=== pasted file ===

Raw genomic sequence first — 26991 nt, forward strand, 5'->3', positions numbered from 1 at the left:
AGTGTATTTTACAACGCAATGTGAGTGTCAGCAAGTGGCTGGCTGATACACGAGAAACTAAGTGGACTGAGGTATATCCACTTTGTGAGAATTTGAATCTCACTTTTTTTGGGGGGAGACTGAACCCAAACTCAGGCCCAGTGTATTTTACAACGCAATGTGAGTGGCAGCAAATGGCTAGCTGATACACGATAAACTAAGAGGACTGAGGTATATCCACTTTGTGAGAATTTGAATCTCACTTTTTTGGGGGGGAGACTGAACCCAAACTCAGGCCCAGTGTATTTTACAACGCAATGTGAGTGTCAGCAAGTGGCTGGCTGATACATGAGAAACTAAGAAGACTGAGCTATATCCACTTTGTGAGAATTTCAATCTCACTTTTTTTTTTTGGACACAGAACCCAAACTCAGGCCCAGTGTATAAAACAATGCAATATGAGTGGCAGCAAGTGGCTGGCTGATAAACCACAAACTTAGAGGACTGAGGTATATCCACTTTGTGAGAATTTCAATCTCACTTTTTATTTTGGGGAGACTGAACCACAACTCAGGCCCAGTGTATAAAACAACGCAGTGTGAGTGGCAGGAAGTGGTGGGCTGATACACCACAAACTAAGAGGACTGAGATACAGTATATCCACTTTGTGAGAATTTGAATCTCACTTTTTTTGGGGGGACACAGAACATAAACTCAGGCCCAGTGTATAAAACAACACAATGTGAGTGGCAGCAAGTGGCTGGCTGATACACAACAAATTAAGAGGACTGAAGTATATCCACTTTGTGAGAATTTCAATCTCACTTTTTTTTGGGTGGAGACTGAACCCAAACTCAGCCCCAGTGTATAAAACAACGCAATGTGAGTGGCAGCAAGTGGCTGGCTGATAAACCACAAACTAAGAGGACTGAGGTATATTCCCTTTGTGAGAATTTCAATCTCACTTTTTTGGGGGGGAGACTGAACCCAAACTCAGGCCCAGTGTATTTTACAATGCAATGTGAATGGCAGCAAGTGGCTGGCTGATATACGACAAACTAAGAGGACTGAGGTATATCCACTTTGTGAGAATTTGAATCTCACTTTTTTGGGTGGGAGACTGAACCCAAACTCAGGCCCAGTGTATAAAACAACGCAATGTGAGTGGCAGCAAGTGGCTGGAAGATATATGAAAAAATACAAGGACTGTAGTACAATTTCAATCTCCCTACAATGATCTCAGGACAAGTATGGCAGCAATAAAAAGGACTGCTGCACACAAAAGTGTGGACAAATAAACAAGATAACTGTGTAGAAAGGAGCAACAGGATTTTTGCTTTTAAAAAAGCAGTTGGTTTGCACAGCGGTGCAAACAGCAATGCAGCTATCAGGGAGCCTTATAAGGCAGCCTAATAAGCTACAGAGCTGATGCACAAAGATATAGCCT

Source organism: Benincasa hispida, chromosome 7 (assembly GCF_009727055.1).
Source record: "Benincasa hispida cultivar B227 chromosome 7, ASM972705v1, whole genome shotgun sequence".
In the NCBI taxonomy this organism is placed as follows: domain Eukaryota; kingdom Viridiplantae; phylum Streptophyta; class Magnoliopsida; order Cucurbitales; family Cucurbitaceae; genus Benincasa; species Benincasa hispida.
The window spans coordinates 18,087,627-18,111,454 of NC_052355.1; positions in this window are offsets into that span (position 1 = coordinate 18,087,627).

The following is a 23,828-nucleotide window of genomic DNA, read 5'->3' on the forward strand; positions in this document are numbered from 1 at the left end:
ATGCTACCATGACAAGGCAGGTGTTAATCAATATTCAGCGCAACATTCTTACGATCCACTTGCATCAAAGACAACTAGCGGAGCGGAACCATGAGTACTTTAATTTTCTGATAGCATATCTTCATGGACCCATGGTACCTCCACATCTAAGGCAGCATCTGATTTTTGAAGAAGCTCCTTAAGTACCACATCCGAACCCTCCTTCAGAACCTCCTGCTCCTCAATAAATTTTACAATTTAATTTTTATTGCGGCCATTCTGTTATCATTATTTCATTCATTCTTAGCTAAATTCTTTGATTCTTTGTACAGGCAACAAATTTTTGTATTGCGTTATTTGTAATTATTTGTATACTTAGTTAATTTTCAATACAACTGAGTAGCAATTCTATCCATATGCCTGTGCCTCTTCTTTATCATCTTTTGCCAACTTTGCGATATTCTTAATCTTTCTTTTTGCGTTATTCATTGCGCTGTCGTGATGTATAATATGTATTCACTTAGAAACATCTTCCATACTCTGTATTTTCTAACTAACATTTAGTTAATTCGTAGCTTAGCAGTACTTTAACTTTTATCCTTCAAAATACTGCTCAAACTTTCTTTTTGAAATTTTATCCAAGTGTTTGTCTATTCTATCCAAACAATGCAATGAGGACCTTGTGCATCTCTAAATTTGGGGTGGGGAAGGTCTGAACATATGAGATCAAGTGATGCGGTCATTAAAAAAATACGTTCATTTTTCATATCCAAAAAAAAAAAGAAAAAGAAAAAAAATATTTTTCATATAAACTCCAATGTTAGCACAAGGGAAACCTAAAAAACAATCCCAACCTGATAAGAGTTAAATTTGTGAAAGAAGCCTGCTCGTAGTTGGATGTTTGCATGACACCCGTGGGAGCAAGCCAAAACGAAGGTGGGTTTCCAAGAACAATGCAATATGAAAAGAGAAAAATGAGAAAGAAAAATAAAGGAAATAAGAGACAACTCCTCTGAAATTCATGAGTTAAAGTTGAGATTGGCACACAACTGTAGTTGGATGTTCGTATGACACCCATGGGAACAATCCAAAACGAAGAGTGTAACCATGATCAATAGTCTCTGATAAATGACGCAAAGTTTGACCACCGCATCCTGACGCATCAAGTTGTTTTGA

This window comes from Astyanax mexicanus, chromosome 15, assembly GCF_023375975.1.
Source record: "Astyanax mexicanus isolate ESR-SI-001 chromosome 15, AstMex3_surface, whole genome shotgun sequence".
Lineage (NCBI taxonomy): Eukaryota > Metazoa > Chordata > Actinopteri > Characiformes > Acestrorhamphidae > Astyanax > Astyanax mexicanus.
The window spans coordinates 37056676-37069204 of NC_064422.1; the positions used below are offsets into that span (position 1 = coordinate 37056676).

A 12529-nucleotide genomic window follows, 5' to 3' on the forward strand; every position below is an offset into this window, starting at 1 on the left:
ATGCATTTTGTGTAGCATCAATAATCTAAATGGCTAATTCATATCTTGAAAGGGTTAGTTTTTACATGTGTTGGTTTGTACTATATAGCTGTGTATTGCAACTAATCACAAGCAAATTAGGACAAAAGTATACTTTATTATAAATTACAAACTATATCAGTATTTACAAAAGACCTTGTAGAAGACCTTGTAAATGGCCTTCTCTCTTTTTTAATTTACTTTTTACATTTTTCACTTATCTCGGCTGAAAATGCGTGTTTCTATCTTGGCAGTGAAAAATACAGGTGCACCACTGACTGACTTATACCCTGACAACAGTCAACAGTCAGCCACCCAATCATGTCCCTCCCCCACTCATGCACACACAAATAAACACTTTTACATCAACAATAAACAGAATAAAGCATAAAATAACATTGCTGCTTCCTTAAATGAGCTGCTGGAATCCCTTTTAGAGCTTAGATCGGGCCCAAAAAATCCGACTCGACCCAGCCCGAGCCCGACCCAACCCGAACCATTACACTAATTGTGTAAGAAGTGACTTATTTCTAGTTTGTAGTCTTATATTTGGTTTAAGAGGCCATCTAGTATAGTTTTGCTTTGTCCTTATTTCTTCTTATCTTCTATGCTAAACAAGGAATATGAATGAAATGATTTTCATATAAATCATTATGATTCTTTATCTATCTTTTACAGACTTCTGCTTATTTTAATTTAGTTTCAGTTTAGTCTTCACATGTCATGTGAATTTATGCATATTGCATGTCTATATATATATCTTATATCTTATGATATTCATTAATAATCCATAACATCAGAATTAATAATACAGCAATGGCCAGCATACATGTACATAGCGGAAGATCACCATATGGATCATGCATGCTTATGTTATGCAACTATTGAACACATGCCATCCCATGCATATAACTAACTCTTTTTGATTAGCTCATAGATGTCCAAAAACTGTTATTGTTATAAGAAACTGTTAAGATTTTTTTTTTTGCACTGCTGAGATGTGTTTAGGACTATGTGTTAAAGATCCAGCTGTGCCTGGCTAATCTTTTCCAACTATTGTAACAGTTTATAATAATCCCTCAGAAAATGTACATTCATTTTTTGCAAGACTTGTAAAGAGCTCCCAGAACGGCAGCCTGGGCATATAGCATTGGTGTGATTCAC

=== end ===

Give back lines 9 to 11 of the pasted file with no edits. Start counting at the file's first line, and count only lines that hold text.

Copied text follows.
This window comes from Astyanax mexicanus, chromosome 15, assembly GCF_023375975.1.
Source record: "Astyanax mexicanus isolate ESR-SI-001 chromosome 15, AstMex3_surface, whole genome shotgun sequence".
Lineage (NCBI taxonomy): Eukaryota > Metazoa > Chordata > Actinopteri > Characiformes > Acestrorhamphidae > Astyanax > Astyanax mexicanus.